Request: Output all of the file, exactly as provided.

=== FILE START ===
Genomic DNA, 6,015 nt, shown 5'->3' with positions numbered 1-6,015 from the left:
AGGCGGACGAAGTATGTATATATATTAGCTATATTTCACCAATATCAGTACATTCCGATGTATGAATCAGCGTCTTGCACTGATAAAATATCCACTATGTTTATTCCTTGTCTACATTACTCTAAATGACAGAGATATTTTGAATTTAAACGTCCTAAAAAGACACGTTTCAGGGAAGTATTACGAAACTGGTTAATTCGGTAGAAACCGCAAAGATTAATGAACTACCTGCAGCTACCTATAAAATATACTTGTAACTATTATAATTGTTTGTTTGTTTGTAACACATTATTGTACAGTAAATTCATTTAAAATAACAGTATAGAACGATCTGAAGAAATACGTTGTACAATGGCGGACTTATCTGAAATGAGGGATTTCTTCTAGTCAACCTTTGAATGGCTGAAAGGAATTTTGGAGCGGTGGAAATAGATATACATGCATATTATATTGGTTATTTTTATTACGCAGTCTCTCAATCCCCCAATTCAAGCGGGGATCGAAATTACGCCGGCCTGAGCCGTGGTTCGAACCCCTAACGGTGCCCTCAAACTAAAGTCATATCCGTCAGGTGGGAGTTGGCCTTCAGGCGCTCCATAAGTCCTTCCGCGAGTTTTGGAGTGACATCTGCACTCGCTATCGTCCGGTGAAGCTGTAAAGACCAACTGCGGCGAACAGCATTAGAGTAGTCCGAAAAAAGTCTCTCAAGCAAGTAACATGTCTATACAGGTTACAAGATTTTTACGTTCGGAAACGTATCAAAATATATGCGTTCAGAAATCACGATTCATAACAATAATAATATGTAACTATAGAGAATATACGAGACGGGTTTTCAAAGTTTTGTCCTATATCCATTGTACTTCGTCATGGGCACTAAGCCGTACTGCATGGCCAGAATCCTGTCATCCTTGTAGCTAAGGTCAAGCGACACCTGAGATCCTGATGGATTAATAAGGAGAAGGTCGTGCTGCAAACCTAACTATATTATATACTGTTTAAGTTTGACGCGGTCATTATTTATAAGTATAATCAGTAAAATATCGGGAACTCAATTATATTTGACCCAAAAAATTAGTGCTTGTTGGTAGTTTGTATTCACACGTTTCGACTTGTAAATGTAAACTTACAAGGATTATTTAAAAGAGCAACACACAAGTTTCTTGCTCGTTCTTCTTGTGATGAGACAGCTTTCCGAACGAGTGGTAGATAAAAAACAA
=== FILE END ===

Genomic DNA, 6,015 nt, shown 5'->3' with positions numbered 1-6,015 from the left:
AGGCGGACGAAGTATGTATATATATTAGCTATATTTCACCAATATCAGTACATTCCGATGTATGAATCAGCGTCTTGCACTGATAAAATATCCACTATGTTTATTCCTTGTCTACATTACTCTAAATGACAGAGATATTTTGAATTTAAACGTCCTAAAAAGACACGTTTCAGGGAAGTATTACGAAACTGGTTAATTCGGTAGAAACCGCAAAGATTAATGAACTACCTGCAGCTACCTATAAAATATACTTGTAACTATTATAATTGTTTGTTTGTTTGTAACACATTATTGTACAGTAAATTCATTTAAAATAACAGTATAGAACGATCTGAAGAAATACGTTGTACAATGGCGGACTTATCTGAAATGAGGGATTTCTTCTAGTCAACCTTTGAATGGCTGAAAGGAATTTTGGAGCGGTGGAAATAGATATACATGCATATTATATTGGTTATTTTTATTACGCAGTCTCTCAATCCCCCAATTCAAGCGGGGATCGAAATTACGCCGGCCTGAGCCGTGGTTCGAACCCCTAACGGTGCCCTCAAACTAAAGTCATATCCGTCAGGTGGGAGTTGGCCTTCAGGCGCTCCATAAGTCCTTCCGCGAGTTTTGGAGTGACATCTGCACTCGCTATCGTCCGGTGAAGCTGTAAAGACCAACTGCGGCGAACAGCATTAGAGTAGTCCGAAAAAAGTCTCTCAAGCAAGTAACATGTCTATACAGGTTACAAGATTTTTACGTTCGGAAACGTATCAAAATATATGCGTTCAGAAATCACGATTCATAACAATAATAATATGTAACTATAGAGAATATACGAGACGGGTTTTCAAAGTTTTGTCCTATATCCATTGTACTTCGTCATGGGCACTAAGCCGTACTGCATGGCCAGAATCCTGTCATCCTTGTAGCTAAGGTCAAGCGACACCTGAGATCCTGATGGATTAATAAGGAGAAGGTCGTGCTGCAAACCTAACTATATTATATACTGTTTAAGTTTGACGCGGTCATTATTTATAAGTATAATCAGTAAAATATCGGGAACTCAATTATATTTGACCCAAAAAATTAGTGCTTGTTGGTAGTTTGTATTCACACGTTTCGACTTGTAAATGTAAACTTACAAGGATTATTTAAAAGAGCAACACACAAGTTTCTTGCTCGTTCTTCTTGTGATGAGACAGCTTTCCGAACGAGTGGTAGATAAAAAACAA